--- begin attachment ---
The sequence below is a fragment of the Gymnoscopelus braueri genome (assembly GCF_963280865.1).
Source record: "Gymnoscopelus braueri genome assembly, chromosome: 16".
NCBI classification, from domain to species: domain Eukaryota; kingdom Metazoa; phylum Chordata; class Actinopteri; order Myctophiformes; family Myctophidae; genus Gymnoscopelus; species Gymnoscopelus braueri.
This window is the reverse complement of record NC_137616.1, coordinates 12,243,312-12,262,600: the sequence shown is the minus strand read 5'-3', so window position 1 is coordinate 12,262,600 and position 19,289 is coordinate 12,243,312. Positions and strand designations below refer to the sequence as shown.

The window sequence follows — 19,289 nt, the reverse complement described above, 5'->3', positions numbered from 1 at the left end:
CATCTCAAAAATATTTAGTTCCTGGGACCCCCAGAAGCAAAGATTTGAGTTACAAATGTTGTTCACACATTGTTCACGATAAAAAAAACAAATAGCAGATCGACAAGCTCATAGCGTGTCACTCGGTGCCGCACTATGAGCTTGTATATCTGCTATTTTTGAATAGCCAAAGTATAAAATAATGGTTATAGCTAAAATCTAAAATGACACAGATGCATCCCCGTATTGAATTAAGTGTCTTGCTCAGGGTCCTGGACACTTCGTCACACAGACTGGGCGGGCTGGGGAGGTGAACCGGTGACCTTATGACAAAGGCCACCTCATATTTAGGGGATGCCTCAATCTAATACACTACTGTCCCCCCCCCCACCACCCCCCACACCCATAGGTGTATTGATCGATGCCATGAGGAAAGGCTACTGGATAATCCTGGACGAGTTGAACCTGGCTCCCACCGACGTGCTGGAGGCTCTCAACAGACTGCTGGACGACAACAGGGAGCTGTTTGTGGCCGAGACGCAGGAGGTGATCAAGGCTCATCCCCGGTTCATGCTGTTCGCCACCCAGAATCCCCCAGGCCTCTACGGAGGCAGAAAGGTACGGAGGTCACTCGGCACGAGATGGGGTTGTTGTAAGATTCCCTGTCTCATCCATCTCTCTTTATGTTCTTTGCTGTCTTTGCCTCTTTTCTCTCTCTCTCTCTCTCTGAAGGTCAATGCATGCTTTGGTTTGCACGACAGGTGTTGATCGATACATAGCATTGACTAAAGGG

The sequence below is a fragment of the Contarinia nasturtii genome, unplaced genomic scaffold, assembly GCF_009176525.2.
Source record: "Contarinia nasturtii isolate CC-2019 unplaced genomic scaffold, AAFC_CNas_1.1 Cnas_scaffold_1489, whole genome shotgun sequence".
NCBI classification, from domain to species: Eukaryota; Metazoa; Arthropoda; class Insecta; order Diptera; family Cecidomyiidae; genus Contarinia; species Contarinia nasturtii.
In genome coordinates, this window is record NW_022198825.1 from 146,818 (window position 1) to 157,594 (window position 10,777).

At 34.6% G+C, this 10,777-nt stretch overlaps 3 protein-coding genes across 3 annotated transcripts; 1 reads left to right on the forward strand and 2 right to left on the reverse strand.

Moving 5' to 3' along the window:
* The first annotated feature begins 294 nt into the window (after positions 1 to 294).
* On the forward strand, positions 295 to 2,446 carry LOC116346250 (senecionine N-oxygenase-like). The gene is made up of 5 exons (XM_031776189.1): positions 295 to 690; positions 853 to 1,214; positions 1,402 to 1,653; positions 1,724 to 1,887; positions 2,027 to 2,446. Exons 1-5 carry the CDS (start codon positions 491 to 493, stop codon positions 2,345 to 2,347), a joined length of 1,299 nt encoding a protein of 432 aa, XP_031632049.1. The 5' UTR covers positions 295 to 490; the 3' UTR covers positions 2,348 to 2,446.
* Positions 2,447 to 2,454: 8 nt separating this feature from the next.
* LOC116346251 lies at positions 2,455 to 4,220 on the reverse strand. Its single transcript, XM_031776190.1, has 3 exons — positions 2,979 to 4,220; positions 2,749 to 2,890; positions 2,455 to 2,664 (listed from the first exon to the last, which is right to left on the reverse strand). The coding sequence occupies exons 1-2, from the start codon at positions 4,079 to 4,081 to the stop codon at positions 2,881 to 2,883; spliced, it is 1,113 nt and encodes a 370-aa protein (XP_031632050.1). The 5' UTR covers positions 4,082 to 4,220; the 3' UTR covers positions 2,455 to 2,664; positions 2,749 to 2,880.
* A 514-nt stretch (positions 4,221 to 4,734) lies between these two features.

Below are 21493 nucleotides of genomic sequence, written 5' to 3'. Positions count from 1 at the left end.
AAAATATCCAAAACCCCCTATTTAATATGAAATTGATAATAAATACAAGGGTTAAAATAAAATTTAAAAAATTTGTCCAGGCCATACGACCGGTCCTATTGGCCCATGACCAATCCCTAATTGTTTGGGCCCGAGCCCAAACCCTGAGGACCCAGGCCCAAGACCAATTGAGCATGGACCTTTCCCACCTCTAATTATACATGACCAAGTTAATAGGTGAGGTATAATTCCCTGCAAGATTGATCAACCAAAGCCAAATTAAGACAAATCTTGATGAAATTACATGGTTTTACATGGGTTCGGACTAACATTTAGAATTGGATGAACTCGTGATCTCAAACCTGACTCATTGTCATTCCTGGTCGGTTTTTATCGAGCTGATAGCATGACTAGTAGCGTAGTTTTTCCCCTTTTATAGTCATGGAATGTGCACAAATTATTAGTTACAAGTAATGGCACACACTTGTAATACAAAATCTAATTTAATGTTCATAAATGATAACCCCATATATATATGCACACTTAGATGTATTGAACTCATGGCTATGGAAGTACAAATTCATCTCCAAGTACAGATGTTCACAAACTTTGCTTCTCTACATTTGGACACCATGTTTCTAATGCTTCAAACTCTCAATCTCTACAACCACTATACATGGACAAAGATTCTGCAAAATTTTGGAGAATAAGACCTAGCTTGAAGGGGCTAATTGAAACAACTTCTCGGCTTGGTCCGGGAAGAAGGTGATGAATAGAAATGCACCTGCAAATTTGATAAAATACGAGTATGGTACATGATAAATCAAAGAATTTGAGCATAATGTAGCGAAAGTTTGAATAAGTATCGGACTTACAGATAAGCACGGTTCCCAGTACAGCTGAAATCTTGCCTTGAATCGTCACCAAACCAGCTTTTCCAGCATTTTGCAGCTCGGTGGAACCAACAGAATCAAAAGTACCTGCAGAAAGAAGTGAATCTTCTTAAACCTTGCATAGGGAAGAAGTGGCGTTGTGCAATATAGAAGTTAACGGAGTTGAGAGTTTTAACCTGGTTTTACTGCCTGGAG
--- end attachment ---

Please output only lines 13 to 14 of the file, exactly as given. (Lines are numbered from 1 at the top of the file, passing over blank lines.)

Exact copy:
* The first annotated feature begins 294 nt into the window (after positions 1 to 294).
* On the forward strand, positions 295 to 2,446 carry LOC116346250 (senecionine N-oxygenase-like). The gene is made up of 5 exons (XM_031776189.1): positions 295 to 690; positions 853 to 1,214; positions 1,402 to 1,653; positions 1,724 to 1,887; positions 2,027 to 2,446. Exons 1-5 carry the CDS (start codon positions 491 to 493, stop codon positions 2,345 to 2,347), a joined length of 1,299 nt encoding a protein of 432 aa, XP_031632049.1. The 5' UTR covers positions 295 to 490; the 3' UTR covers positions 2,348 to 2,446.